Commercial catch upsets Skeena fish group

Late run sockeye called fragile and needed for spawning

A local fish conservation authority is upset federal officials opened a coastal commercial fishery for sockeye salmon, a move which it says goes against previous decisions.

On Aug. 23 and Aug. 24, a fishery was opened for gillnetters at the mouth of the Skeena in response to an influx in sockeye numbers that pushed the total return for this summer past the one million mark, approximately one-third of the expected number and minimum for a commercial opening.

Because the influx or “bump” happened late in August when the sockeye typically slows, Gitanyow Fisheries Authority head biologist and Skeena Fisheries Commission advisor Mark Cleveland says the commercial fishery shouldn’t have opened at all according to a conservation strategy created earlier this year.

He said the previous federal plan contained provisions about holding off on the commercial harvest of late intake sockeye. “It’s basically a short term economic gain decision to benefit a few commercial fisherman and we think those actions are going to have long term impacts on salmon stocks,” said Cleveland.

“A lot of taxpayers’ money went into insuring that all the players were at the table and we talked about these things during integrated harvest planning sessions and for them to just throw that away makes a mockery of the whole process.”

One reason late run sockeye needs to be conserved is because of the by-catch – the term meaning one species being caught by chance when another is the actual harvest target.

Late-run sockeye tend to be fragile, highlighting the importance of the trip to their spawning beds to ensure there are future generations.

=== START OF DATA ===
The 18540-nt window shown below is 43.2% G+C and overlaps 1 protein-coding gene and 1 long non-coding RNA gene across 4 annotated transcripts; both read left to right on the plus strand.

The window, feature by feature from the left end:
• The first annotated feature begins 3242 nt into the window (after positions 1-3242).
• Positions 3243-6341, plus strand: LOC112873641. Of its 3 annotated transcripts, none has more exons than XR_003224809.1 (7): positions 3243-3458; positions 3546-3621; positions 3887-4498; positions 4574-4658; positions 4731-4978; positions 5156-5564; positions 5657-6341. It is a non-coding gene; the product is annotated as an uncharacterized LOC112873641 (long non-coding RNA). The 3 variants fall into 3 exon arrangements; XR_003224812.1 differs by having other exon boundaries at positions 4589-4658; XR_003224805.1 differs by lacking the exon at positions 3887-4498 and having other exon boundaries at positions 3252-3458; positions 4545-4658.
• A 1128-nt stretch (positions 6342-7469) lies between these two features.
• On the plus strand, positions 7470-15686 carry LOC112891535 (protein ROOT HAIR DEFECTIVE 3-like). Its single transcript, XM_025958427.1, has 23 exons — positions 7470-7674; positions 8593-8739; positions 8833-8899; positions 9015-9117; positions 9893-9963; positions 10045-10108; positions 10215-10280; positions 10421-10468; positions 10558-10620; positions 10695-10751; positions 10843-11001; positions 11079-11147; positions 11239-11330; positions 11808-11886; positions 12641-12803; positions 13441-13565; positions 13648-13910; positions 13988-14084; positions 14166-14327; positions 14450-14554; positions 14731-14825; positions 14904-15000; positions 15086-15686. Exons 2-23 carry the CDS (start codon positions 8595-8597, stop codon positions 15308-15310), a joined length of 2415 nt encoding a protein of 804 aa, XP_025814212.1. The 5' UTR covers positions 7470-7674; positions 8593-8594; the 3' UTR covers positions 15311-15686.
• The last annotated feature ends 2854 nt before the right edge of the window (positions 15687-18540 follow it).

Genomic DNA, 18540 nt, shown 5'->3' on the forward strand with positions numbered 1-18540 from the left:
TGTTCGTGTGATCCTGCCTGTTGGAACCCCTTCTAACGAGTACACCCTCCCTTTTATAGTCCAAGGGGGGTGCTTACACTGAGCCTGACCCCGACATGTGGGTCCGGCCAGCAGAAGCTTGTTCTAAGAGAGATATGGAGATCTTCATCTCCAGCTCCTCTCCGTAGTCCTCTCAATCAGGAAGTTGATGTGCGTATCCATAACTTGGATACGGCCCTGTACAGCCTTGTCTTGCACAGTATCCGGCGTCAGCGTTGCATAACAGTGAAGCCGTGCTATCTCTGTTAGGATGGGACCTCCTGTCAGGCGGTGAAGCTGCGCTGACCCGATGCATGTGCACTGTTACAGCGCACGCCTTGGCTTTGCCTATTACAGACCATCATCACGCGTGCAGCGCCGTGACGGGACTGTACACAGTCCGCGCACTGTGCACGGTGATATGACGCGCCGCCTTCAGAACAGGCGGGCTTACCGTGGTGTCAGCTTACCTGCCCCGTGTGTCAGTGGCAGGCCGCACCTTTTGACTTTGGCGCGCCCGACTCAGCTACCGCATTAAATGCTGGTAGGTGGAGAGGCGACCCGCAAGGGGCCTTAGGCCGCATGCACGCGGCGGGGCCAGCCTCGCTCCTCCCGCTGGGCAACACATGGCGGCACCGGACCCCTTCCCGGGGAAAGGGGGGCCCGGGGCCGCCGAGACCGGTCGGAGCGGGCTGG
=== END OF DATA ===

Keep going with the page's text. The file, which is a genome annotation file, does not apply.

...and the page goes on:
“We decided in the pre-season to put measures in place to ensure that stocks of concern, specifically Kitwanga sockeye, Lake Babine river sockeye, chum stock, steelhead stocks, would be protected. And that there wouldn’t be any late season openings, and the minister signed off on that in the integrated fisheries management plan,” said Cleveland.

But according to federal fisheries officials, the surge in sockeye was a legitimate reason to allow a fishery.

“The Skeena River sockeye run size is estimated at 1.16 million and growing. Timing of this run is late; most years this run is over by mid-to-late-August,” said Michelle Imbeau from the Department of Fisheries and Oceans last week.

“This unusual run timing led to a change in the planned harvest method to ensure that commercial fishing would be carefully controlled and monitored to ensure careful management of the returning stocks,” she said. The permitted recreational catch was also raised from one, set in July, to two because of the late entry for the sockeye, said Imbeau.

For Cleveland, who looks after the fisheries upstream where the First Nations and recreational fisheries happen, there is a need to keep the annual return strong and not have the spawning salmon subject to a commercial fishery.

“If the bump had come three weeks earlier then the fishing would be okay,” he said.

 

 

 

 

 

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